We use cookies to enhance your experience on our website. By continuing to use our website, you are agreeing to our use of cookies. You can change your cookie settings at any time. Find out more


Primary Sources | Secondary Sources | Music | DVD

Primary Sources

Aesch. Supp. complete.
Apollod. 2.1.1-2.2.2: The family of Inachus and the legends of Argos.
2.3.1-2.3.2: Bellerophon.
2.4.1-2.4.5: The legend of Perseus.
Aristoph. Thes. 1010-1135: Euripides’ plays Andromeda and Perseus.
Bacchyl. 11.37-11.112: Proetus, his daughters, and Acrisius.
19.1-19.49: Argus and Egypt.
Hdt. 1.1.1-1.2.1: Io.
2.41.1-2.42.2: Isis and Io.
2.91.1-2.91.6: Perseus in Egypt.
6.53.1-6.54.1: Perseus.
7.61.3: Perseus.
Hes. Sh. 216-238: Perseus and the Gorgons.
Th. 270-289: Graeae, and Perseus’ beheading of Medusa.
Hom. Il. 6.150-211: Bellerophon.
Hyg. 57: Bellerophon and Stheneboea.
63: Danäe, Mother of Perseus.
64: Perseus and Andromeda.
149: Epaphus.
145: Io.
168: Danaüs and Aegyptus.
169: Amymone.
169a: Amymone.
170: Catalogue of the Husbands Killed by the Danaïds.
143: Phoroneus.
Ov. Her. 14: Hypermnestra to Lynceus.
Met. 4.604-5.249: Adventures of Perseus.
Met. 9.134-272
Met. 1.583-750: Io.
Paus. 2.1.1: Argos and Corinth.
2.4.1-2.4.3:3: Bellerophon and other sons of Sisyphus.
2.15.4-2.16.4: Perseus founds Mycenae; Phoroneus and the legends of Argos.
2.19.3-2.19.7: Danaüs.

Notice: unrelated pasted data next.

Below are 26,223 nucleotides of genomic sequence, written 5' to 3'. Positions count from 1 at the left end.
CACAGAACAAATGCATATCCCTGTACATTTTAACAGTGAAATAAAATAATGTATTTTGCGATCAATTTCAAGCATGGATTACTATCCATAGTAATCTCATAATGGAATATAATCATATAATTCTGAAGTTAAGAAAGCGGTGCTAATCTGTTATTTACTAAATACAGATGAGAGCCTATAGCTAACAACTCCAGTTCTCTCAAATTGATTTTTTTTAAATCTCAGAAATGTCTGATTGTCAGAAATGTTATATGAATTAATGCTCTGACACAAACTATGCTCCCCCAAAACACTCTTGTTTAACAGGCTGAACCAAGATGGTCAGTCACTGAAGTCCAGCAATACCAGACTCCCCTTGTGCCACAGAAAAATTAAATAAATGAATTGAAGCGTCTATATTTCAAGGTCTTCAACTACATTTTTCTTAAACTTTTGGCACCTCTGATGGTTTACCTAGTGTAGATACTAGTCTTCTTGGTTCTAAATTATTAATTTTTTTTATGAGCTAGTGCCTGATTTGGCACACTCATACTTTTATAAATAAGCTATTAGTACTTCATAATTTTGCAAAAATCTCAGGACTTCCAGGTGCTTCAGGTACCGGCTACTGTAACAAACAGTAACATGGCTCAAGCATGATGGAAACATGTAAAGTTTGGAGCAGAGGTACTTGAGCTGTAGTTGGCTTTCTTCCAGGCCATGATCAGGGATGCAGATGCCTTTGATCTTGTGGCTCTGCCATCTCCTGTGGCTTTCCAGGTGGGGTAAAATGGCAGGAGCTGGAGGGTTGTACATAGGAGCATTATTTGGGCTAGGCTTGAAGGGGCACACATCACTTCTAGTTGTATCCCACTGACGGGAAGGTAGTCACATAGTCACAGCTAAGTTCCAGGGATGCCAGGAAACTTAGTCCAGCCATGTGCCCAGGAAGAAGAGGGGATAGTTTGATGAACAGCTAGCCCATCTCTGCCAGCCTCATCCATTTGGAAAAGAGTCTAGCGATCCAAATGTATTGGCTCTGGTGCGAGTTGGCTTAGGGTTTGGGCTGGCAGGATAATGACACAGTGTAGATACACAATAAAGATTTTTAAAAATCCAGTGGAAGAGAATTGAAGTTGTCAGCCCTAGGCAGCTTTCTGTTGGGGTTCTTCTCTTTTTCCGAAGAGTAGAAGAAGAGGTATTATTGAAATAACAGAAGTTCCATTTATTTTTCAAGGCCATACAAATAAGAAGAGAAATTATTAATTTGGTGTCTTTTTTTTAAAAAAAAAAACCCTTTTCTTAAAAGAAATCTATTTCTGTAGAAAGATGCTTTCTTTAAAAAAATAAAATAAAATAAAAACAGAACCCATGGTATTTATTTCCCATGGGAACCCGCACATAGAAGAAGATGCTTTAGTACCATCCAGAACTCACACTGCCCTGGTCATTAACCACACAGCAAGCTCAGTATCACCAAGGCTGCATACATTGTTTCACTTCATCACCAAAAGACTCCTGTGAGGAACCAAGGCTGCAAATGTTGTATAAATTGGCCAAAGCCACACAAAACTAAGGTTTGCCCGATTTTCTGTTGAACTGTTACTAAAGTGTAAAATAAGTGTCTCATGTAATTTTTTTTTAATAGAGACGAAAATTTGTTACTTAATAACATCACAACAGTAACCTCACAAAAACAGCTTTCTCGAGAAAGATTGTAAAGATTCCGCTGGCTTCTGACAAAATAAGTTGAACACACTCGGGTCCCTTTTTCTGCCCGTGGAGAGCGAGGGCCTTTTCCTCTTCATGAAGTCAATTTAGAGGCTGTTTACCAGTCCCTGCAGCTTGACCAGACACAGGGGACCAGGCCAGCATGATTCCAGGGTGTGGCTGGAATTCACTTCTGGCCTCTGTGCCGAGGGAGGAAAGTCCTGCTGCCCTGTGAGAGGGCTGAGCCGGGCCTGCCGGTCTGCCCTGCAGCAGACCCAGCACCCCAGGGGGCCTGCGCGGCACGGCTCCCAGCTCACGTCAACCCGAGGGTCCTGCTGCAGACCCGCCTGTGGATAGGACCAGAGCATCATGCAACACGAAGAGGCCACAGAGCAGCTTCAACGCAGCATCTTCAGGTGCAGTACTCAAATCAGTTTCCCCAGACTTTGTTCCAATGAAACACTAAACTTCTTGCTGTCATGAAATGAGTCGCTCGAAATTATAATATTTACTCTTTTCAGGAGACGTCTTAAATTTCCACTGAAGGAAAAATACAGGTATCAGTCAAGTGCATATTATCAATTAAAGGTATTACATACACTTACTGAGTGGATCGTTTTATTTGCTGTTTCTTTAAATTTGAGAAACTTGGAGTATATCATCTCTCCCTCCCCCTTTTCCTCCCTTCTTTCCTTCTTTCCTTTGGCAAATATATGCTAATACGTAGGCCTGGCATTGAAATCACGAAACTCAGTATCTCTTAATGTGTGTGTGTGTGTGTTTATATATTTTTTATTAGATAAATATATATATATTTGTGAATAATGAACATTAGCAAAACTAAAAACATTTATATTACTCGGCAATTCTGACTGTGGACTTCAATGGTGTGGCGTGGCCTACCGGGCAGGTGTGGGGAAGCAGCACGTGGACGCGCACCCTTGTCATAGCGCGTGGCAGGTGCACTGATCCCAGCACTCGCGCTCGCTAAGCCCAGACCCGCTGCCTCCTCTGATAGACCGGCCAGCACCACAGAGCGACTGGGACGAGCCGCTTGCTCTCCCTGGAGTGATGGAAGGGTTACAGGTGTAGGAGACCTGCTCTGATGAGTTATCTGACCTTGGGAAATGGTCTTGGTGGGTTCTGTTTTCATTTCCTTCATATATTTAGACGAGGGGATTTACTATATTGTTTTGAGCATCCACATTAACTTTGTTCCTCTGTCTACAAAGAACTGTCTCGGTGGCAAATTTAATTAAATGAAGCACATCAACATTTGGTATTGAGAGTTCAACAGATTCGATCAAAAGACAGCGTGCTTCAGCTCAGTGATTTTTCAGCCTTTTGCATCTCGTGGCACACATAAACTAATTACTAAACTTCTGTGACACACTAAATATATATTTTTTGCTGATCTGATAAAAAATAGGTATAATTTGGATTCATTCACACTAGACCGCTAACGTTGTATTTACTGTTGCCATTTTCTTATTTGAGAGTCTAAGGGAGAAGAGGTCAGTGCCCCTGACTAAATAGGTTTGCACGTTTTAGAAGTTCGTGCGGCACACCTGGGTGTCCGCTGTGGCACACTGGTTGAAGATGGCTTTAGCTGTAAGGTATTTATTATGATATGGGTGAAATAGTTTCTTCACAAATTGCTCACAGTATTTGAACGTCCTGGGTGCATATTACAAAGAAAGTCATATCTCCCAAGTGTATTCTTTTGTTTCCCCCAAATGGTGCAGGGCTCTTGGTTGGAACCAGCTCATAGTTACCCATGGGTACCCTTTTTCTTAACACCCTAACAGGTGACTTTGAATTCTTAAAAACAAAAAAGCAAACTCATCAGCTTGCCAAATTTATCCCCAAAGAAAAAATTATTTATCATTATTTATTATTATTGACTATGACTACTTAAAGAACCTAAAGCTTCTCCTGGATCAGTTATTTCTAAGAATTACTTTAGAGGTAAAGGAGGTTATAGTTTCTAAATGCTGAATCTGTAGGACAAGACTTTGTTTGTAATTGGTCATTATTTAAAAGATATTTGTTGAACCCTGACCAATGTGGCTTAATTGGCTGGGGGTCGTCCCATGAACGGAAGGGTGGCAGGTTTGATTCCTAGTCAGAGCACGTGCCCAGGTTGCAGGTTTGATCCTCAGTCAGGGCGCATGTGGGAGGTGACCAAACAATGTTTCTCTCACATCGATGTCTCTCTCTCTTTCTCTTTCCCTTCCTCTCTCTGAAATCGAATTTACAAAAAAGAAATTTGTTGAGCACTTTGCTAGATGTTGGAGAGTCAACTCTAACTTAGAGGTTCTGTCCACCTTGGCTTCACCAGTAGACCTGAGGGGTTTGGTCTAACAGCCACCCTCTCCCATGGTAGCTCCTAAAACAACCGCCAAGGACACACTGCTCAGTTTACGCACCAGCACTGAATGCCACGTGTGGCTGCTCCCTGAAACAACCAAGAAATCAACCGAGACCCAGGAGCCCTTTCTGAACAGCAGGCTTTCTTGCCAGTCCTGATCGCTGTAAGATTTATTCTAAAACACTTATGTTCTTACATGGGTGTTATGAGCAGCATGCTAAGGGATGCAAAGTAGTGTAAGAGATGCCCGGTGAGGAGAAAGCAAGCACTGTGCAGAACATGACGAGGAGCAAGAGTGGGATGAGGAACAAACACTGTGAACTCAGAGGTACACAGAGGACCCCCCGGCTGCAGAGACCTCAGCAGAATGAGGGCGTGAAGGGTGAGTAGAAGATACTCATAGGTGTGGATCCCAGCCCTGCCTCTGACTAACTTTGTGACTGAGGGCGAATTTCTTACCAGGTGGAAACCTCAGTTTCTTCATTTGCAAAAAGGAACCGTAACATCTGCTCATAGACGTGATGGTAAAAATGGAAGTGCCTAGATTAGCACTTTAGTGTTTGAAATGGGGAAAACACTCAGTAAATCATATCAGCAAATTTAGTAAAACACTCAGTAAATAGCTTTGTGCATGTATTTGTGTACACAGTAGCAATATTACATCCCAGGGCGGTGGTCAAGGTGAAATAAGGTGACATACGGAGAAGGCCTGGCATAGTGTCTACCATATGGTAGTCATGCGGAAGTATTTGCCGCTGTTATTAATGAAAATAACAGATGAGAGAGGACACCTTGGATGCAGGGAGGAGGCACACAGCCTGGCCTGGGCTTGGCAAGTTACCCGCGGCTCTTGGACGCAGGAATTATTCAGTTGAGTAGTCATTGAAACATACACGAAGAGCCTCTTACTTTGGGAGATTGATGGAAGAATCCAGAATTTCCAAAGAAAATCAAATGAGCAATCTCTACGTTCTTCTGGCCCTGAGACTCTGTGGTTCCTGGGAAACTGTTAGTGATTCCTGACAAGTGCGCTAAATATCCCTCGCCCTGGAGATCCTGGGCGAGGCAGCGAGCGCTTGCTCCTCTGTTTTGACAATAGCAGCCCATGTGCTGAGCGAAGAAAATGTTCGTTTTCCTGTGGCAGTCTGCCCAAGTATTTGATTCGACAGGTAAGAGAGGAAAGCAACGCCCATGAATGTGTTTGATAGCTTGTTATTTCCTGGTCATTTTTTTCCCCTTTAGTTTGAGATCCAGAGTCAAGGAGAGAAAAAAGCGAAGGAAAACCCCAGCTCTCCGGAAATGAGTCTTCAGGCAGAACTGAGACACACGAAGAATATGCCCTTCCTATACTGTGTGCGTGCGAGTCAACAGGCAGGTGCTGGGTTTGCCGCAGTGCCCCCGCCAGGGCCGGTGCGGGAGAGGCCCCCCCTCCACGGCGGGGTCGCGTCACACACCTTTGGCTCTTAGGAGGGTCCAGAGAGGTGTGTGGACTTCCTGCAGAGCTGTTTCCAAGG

2.21.5-2.21.7: Perseus and Medusa.
2.25.3-2.25.5: Lynceus and Hypermnestra.
2.25.7: Proetus and Acrisius.
2.31.9: Pegasus.
3.12.2: Danaüs and his daughters.
4.35.9: Perseus and the spring at Thermopylae.
9.34.1-9.34.2: The legend of Iodama and the head of Medusa.
Pind. N. 10.1-10.6: Argos and Danaüs.
P. 10.29-10.48: Perseus.
P. 12 complete.
O. 13.55-13.92: Bellerophon.
I. 7.40-7.51: Bellerophon.
Strab. 8.6.21: The spring Peirene and Pegasus.
10.5.10: The island of Seriphos and the legend of Perseus.

Back to top

Primary Sources | Secondary Sources | Music | DVD

Secondary Sources


Clampitt, Amy (1920–1994). “Perseus.” The Collected Poems. New York: Knopf, 1999. 213-4.

———. “Athena.” The Collected Poems. New York:  Knopf, 1999. 216.

———. “Perseus Airborne.” The Collected Poems. New York: Knopf, 1999. 221.

———. “Atlas Immobilized.” The Collected Poems. New York: Knopf, 1999. 222.

———. “The Nereids of Seriphos.” The Collected Poems. New York: Knopf, 1999. 217-9.

———. “Seriphos Unvisited.” The Collected Poems. New York: Knopf, 1999. 220.

———. “Medusa.” The Collected Poems. New York:  Knopf, 1999. 211-2.

MacNeice, Louis (1907–1963). “Perseus.” Poem.


Campbell, Joseph. The Hero with a Thousand Faces. Berkeley: University of California Press, 1983.

Dobrov, Gregory W. Figures of Play: Greek Drama and Metafictional Poetics. New York: Oxford University Press, 2001.

Ogden, Daniel. Perseus. New York: Routledge, 2008. A study of the legend of Perseus, including renditions in art and literature and its reception through the Roman period to modern times.

Wilk, Stephen R. Solving the Mystery of the Gorgon. New York: Oxford University Press, 2000. An exploration with illustrations of various facets of the legacy of the Gorgon and her imagery from ancient to modern times.

Woodward, Jocelyn M. Perseus: A Study in Greek Art and Legend. New York: AMS Press, 1976.

Back to top

Primary Sources | Secondary Sources | Music | DVD


Dittersdorf, Carl Ditters von (1793–1799). Symphony in F Major, The Rescuing of Andromeda by Perseus and Symphony in D Major, The Petrification of Phineus and His Friends. Six Symphonies after Ovid’s Metamorphoses. Cantelina, cond. Shepherd. Chandos CHAN 8564/65. The other four symphonies are subtitled “The Four Ages of Man,” “The Fall of Phaëthon,” “The Transformation of Actaeon into a Stag,” and “The Transformation of the Lycian Peasants into Frogs.”